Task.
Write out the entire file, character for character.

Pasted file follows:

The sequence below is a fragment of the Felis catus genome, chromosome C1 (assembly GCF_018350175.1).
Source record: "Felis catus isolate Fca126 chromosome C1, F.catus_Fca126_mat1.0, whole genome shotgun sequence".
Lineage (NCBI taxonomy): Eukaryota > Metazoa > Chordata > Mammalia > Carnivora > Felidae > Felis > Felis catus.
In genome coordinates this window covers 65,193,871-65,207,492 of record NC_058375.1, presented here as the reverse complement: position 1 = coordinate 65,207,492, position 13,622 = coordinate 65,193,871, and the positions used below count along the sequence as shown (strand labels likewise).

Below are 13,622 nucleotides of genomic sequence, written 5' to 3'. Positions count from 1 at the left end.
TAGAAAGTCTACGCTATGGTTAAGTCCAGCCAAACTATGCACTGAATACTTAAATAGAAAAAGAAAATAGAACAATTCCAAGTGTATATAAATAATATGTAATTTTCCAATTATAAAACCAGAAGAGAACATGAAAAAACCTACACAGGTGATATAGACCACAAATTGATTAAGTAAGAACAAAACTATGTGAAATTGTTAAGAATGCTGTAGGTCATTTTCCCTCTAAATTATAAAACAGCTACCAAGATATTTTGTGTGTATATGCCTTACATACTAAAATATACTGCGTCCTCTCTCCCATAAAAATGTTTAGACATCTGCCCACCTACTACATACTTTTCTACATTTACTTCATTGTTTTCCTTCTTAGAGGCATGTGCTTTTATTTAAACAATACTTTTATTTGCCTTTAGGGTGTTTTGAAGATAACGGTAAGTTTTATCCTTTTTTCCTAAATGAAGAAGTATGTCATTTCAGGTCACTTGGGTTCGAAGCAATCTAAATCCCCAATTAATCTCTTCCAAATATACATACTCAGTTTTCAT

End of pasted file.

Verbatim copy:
The sequence below is a fragment of the Felis catus genome, chromosome C1 (assembly GCF_018350175.1).
Source record: "Felis catus isolate Fca126 chromosome C1, F.catus_Fca126_mat1.0, whole genome shotgun sequence".
Lineage (NCBI taxonomy): Eukaryota > Metazoa > Chordata > Mammalia > Carnivora > Felidae > Felis > Felis catus.
In genome coordinates this window covers 65,193,871-65,207,492 of record NC_058375.1, presented here as the reverse complement: position 1 = coordinate 65,207,492, position 13,622 = coordinate 65,193,871, and the positions used below count along the sequence as shown (strand labels likewise).

Below are 13,622 nucleotides of genomic sequence, written 5' to 3'. Positions count from 1 at the left end.
TAGAAAGTCTACGCTATGGTTAAGTCCAGCCAAACTATGCACTGAATACTTAAATAGAAAAAGAAAATAGAACAATTCCAAGTGTATATAAATAATATGTAATTTTCCAATTATAAAACCAGAAGAGAACATGAAAAAACCTACACAGGTGATATAGACCACAAATTGATTAAGTAAGAACAAAACTATGTGAAATTGTTAAGAATGCTGTAGGTCATTTTCCCTCTAAATTATAAAACAGCTACCAAGATATTTTGTGTGTATATGCCTTACATACTAAAATATACTGCGTCCTCTCTCCCATAAAAATGTTTAGACATCTGCCCACCTACTACATACTTTTCTACATTTACTTCATTGTTTTCCTTCTTAGAGGCATGTGCTTTTATTTAAACAATACTTTTATTTGCCTTTAGGGTGTTTTGAAGATAACGGTAAGTTTTATCCTTTTTTCCTAAATGAAGAAGTATGTCATTTCAGGTCACTTGGGTTCGAAGCAATCTAAATCCCCAATTAATCTCTTCCAAATATACATACTCAGTTTTCAT